Information for Healthcare Providers
Thank you for your interest in our research!
This section contains general information about our Institutional Review Board (IRB) approved studies on the genetics of the congenital myopathies.
We also provide password-protected instructions for submitting patient samples and informed consent forms that can be downloaded from this site. The information presented here is provided for the convenience of physicians and genetic counselors that would like to refer a family to our research studies. We would be happy to communicate directly if you prefer. For our contact information, go to contact us.
The congenital myopathies are a group of rare genetic disorders that are present at birth and mainly result in muscle weakness. We are interested in many types of congenital myopathies, including non-specific myopathies. Among the diseases we study are:
|Diseases||OMIM Entries||Gene Reviews|
|Congenital Fiber Type Disproportion||CFTD||CFTD|
|Multiminicore Disease||MmD||Multiminicore Disease|
|X-linked Myotubular Myopathy||MTM 1||X-Linked Myotubular Myopathy|
The fundamental goals of the Beggs laboratory are to understand the molecular genetics of the congenital myopathies and use this information to develop improved diagnostic and therapeutic methods. Our research involves three complementary approaches:
- Enrollment of patients with congenital myopathies in our studies
- Identification of new muscle-specific genes and proteins through biochemical and molecular analysis
- Gene expression studies using the microarray technology
Visit Information for Researchers for detailed information about our research studies.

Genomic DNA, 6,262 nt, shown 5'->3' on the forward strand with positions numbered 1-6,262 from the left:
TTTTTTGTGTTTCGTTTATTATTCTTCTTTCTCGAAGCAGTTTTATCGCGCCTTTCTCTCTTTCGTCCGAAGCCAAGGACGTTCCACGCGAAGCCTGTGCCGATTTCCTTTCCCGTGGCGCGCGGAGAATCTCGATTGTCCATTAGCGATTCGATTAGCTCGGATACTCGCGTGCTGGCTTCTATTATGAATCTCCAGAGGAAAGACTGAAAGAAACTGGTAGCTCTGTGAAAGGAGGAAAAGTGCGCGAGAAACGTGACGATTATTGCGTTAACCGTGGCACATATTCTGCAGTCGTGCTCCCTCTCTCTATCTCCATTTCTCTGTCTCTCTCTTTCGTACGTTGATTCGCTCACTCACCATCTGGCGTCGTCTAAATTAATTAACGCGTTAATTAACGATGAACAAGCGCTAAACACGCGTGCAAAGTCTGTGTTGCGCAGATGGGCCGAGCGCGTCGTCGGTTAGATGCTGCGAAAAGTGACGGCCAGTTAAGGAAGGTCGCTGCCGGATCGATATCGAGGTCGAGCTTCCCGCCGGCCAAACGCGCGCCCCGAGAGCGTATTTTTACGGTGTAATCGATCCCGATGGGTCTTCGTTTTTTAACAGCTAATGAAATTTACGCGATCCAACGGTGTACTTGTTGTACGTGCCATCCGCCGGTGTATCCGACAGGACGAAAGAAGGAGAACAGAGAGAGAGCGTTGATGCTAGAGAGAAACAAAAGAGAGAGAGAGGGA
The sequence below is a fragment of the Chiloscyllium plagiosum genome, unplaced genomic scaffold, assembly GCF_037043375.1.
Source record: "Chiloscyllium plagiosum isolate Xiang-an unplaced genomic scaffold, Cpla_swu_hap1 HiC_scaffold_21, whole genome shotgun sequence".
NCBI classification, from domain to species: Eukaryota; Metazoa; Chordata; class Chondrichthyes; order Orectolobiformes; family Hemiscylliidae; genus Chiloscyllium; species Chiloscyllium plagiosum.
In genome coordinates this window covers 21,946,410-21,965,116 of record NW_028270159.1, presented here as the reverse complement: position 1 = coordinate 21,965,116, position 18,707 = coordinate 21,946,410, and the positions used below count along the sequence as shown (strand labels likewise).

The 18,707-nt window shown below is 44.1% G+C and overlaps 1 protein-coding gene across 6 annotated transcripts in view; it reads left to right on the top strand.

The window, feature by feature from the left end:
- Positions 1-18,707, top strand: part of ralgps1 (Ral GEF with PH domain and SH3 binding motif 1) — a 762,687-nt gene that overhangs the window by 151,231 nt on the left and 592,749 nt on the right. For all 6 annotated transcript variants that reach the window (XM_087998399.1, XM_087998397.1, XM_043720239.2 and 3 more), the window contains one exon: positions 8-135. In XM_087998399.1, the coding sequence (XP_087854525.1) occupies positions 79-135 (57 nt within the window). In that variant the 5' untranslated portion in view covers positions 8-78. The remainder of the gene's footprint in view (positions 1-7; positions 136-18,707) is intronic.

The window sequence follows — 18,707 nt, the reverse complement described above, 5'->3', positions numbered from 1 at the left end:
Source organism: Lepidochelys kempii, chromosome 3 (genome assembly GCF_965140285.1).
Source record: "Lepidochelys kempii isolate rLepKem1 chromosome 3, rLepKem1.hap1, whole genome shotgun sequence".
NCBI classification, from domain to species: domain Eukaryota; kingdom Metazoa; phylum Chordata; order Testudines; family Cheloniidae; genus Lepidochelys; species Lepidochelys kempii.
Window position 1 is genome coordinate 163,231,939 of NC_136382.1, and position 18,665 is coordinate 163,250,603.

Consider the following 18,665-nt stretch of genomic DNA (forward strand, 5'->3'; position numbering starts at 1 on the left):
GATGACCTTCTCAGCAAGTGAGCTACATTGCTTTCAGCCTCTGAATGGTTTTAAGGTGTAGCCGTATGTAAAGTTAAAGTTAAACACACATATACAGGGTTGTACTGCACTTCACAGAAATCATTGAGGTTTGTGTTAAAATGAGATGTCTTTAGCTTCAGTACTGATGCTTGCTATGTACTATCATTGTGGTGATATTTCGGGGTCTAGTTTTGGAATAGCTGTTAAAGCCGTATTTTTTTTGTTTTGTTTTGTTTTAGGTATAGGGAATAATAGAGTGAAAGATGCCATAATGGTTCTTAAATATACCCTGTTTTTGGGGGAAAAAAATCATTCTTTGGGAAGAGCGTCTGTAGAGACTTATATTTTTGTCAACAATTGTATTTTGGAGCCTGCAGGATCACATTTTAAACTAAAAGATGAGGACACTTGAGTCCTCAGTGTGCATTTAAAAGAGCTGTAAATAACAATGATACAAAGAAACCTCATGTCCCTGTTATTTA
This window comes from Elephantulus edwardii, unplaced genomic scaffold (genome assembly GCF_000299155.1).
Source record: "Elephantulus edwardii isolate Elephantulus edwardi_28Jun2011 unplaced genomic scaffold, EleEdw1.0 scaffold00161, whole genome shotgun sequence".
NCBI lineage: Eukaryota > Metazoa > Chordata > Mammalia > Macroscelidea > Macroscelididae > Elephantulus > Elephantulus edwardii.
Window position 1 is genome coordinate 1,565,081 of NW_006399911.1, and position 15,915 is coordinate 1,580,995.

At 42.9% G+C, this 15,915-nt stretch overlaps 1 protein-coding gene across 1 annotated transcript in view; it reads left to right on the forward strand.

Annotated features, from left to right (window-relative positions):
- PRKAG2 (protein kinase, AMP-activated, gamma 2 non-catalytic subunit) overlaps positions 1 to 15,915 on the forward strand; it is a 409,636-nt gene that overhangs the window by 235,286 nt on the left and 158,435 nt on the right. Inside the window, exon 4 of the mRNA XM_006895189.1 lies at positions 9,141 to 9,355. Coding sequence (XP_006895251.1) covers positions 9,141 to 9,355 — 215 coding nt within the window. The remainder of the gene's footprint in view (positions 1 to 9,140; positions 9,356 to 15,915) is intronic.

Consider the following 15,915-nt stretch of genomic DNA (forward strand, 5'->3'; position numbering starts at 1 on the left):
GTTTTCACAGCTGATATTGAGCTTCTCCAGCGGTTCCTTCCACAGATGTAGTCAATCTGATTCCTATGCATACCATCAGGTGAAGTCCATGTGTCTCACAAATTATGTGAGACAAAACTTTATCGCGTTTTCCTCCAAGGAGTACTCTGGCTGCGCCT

REPORTING OF RESULTS
Our work consists of research studies of indefinite duration. In addition, due to the lengthy and unpredictable nature of these studies, it is unlikely that we would make any clinically-relevant findings in the near future. In addition, because this is a research laboratory, we cannot report results from this study. This is because in the United States, the Clinical Laboratory Improvement Act/Amendment (CLIA) requires that laboratories performing clinical tests meet certain quality and expertise standards. However, if we obtain information that we think might be significant to the family, we may be able to have these results confirmed by a CLIA-certified clinical laboratory.
Although there is no charge for participation in our research study, there will most likely be a charge associated with the repeat clinical testing. The charge may vary depending on the laboratory. If the patient's results were confirmed, they would be reported to the patient's referring physician/genetic counselor. Although we do not always have definitive tests that might help to make a genetic diagnosis, participation of affected families will greatly aid our research on neuromuscular disease.
We look forward to hearing from you!